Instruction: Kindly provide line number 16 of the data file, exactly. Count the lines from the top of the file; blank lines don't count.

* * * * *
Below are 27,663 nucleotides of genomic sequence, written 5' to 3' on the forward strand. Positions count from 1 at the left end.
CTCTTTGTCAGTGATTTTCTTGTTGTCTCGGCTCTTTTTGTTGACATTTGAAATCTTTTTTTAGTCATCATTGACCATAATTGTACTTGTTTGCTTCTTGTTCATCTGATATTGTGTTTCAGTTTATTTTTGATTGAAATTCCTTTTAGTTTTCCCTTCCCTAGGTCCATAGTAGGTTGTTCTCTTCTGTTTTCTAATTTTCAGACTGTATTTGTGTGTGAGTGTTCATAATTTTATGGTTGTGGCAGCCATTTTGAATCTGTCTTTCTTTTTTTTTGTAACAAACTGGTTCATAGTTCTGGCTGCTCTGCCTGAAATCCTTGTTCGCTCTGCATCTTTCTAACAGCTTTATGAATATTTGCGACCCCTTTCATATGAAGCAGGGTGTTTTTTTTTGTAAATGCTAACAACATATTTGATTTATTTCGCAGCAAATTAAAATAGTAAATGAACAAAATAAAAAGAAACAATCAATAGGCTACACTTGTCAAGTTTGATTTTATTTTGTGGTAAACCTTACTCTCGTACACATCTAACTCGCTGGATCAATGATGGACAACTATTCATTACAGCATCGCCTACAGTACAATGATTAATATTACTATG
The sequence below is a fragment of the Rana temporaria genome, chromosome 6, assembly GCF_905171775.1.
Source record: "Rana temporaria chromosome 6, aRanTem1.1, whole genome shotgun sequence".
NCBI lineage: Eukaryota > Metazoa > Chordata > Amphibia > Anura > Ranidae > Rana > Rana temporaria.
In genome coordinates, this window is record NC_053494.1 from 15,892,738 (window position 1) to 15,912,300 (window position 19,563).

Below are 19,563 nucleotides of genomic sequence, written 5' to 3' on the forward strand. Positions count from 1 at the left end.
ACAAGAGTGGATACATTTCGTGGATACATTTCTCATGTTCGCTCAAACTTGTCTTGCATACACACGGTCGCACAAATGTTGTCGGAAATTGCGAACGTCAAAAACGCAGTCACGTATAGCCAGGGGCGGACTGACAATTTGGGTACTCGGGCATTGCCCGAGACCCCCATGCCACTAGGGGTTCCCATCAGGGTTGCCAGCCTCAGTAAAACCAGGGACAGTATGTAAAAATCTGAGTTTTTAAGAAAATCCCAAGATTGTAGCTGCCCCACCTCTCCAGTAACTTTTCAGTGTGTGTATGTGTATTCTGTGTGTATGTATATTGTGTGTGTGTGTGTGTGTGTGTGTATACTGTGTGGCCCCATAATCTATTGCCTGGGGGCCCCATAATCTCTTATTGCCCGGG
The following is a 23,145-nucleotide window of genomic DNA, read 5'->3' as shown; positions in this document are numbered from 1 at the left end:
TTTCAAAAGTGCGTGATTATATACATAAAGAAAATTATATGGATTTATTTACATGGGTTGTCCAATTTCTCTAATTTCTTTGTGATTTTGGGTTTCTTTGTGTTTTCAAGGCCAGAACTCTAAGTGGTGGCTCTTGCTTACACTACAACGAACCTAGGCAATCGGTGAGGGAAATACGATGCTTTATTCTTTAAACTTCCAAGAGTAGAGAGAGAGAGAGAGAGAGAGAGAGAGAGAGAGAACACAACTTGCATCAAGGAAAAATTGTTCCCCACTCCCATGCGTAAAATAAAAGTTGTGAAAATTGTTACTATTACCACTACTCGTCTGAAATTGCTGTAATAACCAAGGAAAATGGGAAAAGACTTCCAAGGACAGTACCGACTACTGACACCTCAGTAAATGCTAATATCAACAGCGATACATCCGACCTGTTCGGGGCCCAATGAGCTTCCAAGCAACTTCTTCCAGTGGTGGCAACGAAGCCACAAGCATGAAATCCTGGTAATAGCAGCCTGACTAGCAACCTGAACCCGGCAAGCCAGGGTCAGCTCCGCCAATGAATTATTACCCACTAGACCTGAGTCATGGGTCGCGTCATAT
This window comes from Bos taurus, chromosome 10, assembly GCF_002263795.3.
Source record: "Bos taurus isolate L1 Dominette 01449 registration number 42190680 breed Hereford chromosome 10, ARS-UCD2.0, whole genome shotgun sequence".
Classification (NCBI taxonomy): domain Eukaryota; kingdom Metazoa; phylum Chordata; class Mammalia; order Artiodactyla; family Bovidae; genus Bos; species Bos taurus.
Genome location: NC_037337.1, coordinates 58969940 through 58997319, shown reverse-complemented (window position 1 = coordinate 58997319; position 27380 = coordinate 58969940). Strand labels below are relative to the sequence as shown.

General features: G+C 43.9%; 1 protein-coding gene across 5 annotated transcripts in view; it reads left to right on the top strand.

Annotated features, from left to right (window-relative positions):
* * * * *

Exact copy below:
Annotated features, from left to right (window-relative positions):